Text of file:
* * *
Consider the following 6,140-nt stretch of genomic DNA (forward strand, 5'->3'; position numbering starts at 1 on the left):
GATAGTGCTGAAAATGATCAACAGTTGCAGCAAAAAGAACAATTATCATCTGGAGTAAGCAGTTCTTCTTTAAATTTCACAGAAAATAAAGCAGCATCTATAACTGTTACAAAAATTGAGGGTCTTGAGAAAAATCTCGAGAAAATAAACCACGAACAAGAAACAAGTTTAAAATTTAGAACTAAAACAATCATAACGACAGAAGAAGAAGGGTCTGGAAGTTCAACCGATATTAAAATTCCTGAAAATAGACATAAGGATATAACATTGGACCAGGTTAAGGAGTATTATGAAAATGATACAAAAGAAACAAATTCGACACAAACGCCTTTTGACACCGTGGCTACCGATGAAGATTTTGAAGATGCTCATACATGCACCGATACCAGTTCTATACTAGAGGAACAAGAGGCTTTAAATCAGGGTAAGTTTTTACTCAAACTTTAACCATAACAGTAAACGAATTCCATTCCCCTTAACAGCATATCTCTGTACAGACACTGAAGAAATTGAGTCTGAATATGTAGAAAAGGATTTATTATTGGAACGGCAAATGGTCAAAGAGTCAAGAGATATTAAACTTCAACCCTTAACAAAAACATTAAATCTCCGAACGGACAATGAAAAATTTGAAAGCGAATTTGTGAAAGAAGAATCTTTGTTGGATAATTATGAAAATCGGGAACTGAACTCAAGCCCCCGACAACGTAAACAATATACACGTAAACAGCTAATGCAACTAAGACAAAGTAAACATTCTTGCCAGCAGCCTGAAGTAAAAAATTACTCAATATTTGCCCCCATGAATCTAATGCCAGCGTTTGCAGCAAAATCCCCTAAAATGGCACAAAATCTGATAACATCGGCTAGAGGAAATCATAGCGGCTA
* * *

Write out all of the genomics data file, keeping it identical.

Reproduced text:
Consider the following 6,140-nt stretch of genomic DNA (forward strand, 5'->3'; position numbering starts at 1 on the left):
GATAGTGCTGAAAATGATCAACAGTTGCAGCAAAAAGAACAATTATCATCTGGAGTAAGCAGTTCTTCTTTAAATTTCACAGAAAATAAAGCAGCATCTATAACTGTTACAAAAATTGAGGGTCTTGAGAAAAATCTCGAGAAAATAAACCACGAACAAGAAACAAGTTTAAAATTTAGAACTAAAACAATCATAACGACAGAAGAAGAAGGGTCTGGAAGTTCAACCGATATTAAAATTCCTGAAAATAGACATAAGGATATAACATTGGACCAGGTTAAGGAGTATTATGAAAATGATACAAAAGAAACAAATTCGACACAAACGCCTTTTGACACCGTGGCTACCGATGAAGATTTTGAAGATGCTCATACATGCACCGATACCAGTTCTATACTAGAGGAACAAGAGGCTTTAAATCAGGGTAAGTTTTTACTCAAACTTTAACCATAACAGTAAACGAATTCCATTCCCCTTAACAGCATATCTCTGTACAGACACTGAAGAAATTGAGTCTGAATATGTAGAAAAGGATTTATTATTGGAACGGCAAATGGTCAAAGAGTCAAGAGATATTAAACTTCAACCCTTAACAAAAACATTAAATCTCCGAACGGACAATGAAAAATTTGAAAGCGAATTTGTGAAAGAAGAATCTTTGTTGGATAATTATGAAAATCGGGAACTGAACTCAAGCCCCCGACAACGTAAACAATATACACGTAAACAGCTAATGCAACTAAGACAAAGTAAACATTCTTGCCAGCAGCCTGAAGTAAAAAATTACTCAATATTTGCCCCCATGAATCTAATGCCAGCGTTTGCAGCAAAATCCCCTAAAATGGCACAAAATCTGATAACATCGGCTAGAGGAAATCATAGCGGCTA